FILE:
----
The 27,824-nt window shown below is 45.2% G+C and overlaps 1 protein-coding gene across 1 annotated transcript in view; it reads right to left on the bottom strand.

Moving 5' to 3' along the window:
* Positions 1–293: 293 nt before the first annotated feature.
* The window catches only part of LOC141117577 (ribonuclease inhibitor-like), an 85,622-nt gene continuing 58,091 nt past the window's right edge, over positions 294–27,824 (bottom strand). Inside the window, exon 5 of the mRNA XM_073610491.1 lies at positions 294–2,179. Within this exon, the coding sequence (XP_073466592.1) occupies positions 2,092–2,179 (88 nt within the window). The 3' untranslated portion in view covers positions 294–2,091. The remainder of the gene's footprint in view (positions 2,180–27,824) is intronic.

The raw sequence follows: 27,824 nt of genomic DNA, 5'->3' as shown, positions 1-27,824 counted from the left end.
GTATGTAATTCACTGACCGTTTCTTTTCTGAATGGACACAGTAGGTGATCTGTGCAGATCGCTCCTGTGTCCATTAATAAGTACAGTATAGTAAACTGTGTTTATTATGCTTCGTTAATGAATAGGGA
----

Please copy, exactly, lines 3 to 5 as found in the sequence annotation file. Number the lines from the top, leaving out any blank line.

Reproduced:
* Positions 1–293: 293 nt before the first annotated feature.
* The window catches only part of LOC141117577 (ribonuclease inhibitor-like), an 85,622-nt gene continuing 58,091 nt past the window's right edge, over positions 294–27,824 (bottom strand). Inside the window, exon 5 of the mRNA XM_073610491.1 lies at positions 294–2,179. Within this exon, the coding sequence (XP_073466592.1) occupies positions 2,092–2,179 (88 nt within the window). The 3' untranslated portion in view covers positions 294–2,091. The remainder of the gene's footprint in view (positions 2,180–27,824) is intronic.

The raw sequence follows: 27,824 nt of genomic DNA, 5'->3' as shown, positions 1-27,824 counted from the left end.